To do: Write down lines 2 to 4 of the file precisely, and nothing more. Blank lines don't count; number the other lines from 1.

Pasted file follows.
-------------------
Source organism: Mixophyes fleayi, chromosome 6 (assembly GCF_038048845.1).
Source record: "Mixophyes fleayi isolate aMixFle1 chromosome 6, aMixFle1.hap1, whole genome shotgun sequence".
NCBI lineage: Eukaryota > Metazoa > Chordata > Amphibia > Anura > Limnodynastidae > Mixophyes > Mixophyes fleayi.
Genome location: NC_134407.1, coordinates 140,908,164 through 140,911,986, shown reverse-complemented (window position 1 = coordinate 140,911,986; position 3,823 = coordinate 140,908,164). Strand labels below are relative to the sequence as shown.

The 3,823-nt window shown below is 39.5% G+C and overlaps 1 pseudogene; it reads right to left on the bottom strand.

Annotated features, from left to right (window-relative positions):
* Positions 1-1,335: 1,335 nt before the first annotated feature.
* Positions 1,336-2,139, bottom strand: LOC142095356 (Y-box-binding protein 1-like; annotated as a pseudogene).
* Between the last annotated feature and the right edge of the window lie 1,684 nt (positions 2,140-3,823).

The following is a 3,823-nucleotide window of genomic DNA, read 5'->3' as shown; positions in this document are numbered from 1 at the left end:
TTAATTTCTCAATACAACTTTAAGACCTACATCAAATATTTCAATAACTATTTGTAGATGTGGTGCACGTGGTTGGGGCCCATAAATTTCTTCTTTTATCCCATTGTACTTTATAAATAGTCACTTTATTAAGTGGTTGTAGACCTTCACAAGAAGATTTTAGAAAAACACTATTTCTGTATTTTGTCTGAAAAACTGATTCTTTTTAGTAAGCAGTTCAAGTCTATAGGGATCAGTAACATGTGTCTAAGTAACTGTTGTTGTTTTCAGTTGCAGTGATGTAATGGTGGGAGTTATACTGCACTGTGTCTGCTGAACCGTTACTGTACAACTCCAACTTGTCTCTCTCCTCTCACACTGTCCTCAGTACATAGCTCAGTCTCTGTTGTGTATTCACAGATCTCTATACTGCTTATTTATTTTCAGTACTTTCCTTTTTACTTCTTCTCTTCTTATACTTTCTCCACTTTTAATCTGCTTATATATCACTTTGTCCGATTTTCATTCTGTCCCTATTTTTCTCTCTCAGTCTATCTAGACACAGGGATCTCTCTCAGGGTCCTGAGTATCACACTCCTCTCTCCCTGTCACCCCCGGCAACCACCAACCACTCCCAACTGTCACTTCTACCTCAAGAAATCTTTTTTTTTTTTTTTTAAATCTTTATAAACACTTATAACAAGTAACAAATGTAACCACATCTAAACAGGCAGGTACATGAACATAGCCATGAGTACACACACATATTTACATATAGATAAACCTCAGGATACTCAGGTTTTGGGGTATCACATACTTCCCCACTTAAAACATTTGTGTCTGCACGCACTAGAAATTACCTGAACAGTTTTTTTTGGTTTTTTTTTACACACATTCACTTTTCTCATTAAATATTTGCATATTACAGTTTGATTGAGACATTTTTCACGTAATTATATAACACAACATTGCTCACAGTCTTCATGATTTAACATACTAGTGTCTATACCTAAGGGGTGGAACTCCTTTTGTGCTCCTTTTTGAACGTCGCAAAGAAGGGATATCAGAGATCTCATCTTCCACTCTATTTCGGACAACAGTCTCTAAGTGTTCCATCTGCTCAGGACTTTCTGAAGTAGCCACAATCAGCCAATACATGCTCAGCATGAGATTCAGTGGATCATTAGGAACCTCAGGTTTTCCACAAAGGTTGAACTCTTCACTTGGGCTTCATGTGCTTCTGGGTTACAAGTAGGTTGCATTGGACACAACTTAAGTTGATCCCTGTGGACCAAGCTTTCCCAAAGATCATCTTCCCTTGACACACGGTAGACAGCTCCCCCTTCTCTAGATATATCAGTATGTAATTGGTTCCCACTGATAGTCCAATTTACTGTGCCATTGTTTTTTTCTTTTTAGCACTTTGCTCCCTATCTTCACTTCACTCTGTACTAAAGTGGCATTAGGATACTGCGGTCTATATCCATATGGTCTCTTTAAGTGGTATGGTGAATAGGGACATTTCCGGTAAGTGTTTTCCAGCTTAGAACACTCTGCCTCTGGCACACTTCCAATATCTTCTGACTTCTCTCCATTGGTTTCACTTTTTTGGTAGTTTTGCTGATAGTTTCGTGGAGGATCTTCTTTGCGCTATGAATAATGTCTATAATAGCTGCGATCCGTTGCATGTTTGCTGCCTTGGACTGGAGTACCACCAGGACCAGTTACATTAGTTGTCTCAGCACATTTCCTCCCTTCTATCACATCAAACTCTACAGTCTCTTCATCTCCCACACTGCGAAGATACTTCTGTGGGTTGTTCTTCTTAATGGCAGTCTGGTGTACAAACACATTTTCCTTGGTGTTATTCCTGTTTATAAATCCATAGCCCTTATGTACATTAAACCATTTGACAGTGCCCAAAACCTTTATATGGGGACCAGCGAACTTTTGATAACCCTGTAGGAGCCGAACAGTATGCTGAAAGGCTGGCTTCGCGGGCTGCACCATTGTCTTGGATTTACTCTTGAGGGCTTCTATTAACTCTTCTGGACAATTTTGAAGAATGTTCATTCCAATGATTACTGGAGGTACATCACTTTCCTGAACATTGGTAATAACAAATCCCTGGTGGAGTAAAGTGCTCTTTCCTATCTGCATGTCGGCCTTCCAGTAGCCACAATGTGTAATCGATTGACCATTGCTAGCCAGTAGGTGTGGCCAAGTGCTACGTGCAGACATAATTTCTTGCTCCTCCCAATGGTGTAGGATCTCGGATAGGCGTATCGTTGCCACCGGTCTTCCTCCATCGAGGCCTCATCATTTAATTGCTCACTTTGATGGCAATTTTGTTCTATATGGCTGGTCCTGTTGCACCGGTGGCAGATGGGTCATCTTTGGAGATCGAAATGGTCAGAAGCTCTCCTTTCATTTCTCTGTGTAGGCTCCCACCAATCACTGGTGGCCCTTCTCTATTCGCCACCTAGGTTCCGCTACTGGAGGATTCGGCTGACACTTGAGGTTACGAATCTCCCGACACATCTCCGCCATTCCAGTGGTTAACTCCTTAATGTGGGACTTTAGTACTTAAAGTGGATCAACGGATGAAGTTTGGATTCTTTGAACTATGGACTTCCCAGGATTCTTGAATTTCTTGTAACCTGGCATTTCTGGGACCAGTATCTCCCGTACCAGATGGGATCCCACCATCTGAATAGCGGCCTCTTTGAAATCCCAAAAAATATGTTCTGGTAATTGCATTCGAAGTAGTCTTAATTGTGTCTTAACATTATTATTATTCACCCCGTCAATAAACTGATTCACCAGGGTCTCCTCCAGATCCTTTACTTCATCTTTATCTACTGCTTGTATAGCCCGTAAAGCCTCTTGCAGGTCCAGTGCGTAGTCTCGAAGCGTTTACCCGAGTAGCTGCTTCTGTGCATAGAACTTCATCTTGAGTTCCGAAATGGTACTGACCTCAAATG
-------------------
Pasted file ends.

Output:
Source record: "Mixophyes fleayi isolate aMixFle1 chromosome 6, aMixFle1.hap1, whole genome shotgun sequence".
NCBI lineage: Eukaryota > Metazoa > Chordata > Amphibia > Anura > Limnodynastidae > Mixophyes > Mixophyes fleayi.
Genome location: NC_134407.1, coordinates 140,908,164 through 140,911,986, shown reverse-complemented (window position 1 = coordinate 140,911,986; position 3,823 = coordinate 140,908,164). Strand labels below are relative to the sequence as shown.